There are hot spots. The left rear side of the grill was consistently hotter in the temperature gun readings and cooked noticeably faster. This is not unusual though, every grill I have ever tried has hot spots. What’s unusual about the Spark One is the way you set up the two-zone system.
Two-zone cooking refers to cooking with both direct and indirect heat. It’s the cornerstone of good grilling, and it’s easy to do with most charcoal grills: move the charcoal to one side. This side will be much hotter and become your direct cooking zone, and the other side will be your indirect cooking zone.
With the Spark One, it’s a bit more complicated. You need to remove the heat diffuser from the center. Then, directly above the Briq is the direct heat, while all around are the indirect cooking zones. It works, but it is difficult to move things around when cooking because you are not going from side to side, but in a circle. This is not a deciding factor, but it will take some practice.
The only real problem with the Spark grill is the proprietary charcoal. It’s not cheap, around $ 5 a Briq, and a Briq is a cook. Well, ideally. If you’re cooking for two, say quick-grill burgers, you’ll use a lot less than a full Briq. However, there is no way to keep the rest from burning, so you end up using a whole.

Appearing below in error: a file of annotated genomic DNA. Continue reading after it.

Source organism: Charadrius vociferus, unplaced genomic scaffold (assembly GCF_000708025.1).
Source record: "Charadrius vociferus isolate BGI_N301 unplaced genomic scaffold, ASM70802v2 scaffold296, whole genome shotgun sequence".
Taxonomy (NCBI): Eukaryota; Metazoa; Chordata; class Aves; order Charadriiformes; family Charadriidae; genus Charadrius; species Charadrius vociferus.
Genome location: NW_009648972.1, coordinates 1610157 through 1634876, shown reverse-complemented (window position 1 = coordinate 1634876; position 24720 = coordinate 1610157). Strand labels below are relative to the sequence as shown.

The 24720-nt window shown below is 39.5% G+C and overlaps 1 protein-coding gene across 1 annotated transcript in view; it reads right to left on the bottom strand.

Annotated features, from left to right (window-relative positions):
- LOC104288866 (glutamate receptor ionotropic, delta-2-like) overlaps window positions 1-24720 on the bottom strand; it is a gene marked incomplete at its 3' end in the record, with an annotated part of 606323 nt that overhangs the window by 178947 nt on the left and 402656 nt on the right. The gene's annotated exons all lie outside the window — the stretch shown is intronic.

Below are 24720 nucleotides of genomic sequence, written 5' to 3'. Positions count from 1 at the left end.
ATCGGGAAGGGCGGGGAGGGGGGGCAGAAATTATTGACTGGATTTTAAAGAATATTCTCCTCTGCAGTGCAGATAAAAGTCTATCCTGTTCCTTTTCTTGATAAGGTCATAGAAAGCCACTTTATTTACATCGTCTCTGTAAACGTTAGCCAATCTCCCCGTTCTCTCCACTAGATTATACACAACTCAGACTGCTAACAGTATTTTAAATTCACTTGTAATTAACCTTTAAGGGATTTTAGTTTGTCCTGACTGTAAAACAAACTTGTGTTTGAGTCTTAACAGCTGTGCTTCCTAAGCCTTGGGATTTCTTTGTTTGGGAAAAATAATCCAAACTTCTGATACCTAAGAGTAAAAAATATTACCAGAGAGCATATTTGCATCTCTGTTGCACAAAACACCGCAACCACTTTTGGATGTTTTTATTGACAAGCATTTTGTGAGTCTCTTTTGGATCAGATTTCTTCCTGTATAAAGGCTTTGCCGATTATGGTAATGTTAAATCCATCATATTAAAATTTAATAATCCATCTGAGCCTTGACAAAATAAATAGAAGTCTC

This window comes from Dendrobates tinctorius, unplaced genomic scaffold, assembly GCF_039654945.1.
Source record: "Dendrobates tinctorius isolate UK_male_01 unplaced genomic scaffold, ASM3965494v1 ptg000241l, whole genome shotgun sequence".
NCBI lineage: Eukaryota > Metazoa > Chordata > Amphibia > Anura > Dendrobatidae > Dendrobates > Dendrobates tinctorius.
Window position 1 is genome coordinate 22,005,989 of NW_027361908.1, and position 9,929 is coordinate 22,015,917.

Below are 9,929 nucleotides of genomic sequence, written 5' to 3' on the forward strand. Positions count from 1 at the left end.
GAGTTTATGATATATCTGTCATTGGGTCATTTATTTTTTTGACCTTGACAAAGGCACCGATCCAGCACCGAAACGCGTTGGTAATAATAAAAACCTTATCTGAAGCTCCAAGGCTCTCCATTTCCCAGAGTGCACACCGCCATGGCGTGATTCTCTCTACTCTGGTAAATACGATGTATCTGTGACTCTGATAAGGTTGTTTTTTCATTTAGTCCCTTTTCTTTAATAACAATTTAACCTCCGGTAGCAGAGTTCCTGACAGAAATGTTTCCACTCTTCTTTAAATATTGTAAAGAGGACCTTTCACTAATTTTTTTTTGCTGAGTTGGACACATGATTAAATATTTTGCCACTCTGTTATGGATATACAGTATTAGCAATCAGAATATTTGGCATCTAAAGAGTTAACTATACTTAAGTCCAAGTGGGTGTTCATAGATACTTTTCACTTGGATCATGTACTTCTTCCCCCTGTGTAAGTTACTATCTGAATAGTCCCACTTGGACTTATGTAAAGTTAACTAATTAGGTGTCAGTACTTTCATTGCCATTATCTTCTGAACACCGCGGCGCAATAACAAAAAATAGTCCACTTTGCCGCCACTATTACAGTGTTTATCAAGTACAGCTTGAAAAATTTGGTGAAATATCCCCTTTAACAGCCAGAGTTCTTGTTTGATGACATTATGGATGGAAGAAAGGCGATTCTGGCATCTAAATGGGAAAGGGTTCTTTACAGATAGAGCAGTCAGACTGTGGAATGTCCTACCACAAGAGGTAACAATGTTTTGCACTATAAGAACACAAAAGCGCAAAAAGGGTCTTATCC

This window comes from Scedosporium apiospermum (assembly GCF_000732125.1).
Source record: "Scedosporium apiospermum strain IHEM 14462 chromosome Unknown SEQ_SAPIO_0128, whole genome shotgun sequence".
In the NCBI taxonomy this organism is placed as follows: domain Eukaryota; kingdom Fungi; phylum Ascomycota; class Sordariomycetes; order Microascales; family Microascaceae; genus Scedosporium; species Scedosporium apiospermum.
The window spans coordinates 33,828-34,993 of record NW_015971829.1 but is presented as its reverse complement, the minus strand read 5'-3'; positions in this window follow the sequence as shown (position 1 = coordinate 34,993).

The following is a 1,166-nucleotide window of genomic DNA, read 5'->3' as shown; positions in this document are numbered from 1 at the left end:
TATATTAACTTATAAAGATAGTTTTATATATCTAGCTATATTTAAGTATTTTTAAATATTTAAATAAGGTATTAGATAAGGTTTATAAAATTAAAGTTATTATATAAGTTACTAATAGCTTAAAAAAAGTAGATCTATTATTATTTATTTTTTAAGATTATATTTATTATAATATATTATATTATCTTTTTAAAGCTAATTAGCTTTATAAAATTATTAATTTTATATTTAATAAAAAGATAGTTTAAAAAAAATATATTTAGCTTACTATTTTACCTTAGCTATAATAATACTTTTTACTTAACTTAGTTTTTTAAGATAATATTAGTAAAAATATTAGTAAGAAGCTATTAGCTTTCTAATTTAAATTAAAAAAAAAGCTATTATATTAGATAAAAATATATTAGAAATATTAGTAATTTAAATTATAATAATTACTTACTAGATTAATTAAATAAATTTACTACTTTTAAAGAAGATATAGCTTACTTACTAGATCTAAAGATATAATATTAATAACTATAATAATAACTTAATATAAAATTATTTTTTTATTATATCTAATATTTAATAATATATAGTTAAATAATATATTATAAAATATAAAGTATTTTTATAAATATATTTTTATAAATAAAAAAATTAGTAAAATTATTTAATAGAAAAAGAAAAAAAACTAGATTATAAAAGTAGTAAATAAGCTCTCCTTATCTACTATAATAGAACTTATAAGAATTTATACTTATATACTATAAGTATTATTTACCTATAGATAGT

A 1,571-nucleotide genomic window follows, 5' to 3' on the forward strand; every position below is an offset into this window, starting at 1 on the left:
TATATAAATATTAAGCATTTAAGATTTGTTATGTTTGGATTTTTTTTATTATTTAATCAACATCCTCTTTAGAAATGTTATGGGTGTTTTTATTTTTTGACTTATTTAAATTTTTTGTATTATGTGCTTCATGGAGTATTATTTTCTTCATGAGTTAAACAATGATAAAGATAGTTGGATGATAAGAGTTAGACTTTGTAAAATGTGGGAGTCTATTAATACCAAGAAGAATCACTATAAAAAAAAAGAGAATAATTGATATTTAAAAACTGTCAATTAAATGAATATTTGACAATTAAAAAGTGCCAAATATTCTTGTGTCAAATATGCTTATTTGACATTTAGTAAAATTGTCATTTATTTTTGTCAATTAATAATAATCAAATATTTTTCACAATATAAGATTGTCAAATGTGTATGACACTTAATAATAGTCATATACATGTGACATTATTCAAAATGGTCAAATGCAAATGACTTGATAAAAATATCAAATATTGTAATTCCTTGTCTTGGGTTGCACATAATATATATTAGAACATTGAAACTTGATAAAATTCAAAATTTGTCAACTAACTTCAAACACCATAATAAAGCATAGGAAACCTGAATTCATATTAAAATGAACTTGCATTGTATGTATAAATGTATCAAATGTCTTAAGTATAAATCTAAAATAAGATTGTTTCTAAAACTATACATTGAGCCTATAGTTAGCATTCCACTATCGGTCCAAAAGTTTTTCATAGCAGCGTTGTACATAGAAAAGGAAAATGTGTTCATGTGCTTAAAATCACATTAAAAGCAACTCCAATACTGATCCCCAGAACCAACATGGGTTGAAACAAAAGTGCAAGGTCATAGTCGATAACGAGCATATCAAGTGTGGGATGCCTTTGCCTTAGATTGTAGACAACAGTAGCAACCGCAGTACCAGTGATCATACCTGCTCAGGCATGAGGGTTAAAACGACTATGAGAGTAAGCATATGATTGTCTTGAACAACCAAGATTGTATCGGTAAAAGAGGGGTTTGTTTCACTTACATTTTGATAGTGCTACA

If, on the other hand, you are cooking a whole chicken and need a few more minutes … well, you better start your oven, because there’s no way to throw in a few Briqs. more like you would in a typical charcoal grill.
Briq options are also limited. The only ones currently available are for high temperature cooking. The Spark really excels from around 450 degrees to 850 degrees, with 500 being the sweet spot in my testing. If you want to cook slowly, for example ribs or brisket, you will need Spark’s Low and slow briq, which I could not test.
This goes to the heart of the problem of the availability of proprietary charcoal. You can order Briqs online from Spark, but if the company goes bankrupt you have an oversized $ 900 clipboard. This is technically not true, as you can cook with regular charcoal, but anything great about the Spark would cease to be great. Precision temperature control is gone, it’s a pain in the light, and in the end, it won’t cook any better than a $ 20 grill at a big box store. You need the Briqs.
That’s where the catch lies: expensive Briqs with limited cooking options. If you can live with that, the rest of the Spark One is great, and it really delivers on its promise of easy charcoal grilling.